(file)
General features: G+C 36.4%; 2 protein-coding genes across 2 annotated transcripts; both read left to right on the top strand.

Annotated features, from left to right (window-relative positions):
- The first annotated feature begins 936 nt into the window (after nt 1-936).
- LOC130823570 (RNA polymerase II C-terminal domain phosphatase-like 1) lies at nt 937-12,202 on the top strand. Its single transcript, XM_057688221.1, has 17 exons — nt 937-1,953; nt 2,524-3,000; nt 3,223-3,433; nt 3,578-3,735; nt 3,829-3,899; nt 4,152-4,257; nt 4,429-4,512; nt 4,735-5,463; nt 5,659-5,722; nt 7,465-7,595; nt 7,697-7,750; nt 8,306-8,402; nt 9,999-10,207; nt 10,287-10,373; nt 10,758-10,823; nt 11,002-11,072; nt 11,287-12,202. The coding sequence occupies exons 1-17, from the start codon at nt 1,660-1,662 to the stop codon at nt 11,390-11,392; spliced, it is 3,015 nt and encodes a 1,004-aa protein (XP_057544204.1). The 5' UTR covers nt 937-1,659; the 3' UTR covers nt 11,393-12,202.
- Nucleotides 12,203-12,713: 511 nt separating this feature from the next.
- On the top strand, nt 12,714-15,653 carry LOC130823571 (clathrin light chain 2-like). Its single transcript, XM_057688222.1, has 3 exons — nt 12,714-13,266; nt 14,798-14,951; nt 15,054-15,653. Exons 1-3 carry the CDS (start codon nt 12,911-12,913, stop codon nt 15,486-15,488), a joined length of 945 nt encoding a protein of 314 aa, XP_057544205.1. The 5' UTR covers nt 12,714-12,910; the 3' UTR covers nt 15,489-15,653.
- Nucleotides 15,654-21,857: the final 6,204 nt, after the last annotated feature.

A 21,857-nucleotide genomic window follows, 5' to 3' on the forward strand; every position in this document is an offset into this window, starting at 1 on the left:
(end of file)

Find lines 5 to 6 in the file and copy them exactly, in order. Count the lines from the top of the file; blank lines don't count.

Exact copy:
- Nucleotides 12,203-12,713: 511 nt separating this feature from the next.
- On the top strand, nt 12,714-15,653 carry LOC130823571 (clathrin light chain 2-like). Its single transcript, XM_057688222.1, has 3 exons — nt 12,714-13,266; nt 14,798-14,951; nt 15,054-15,653. Exons 1-3 carry the CDS (start codon nt 12,911-12,913, stop codon nt 15,486-15,488), a joined length of 945 nt encoding a protein of 314 aa, XP_057544205.1. The 5' UTR covers nt 12,714-12,910; the 3' UTR covers nt 15,489-15,653.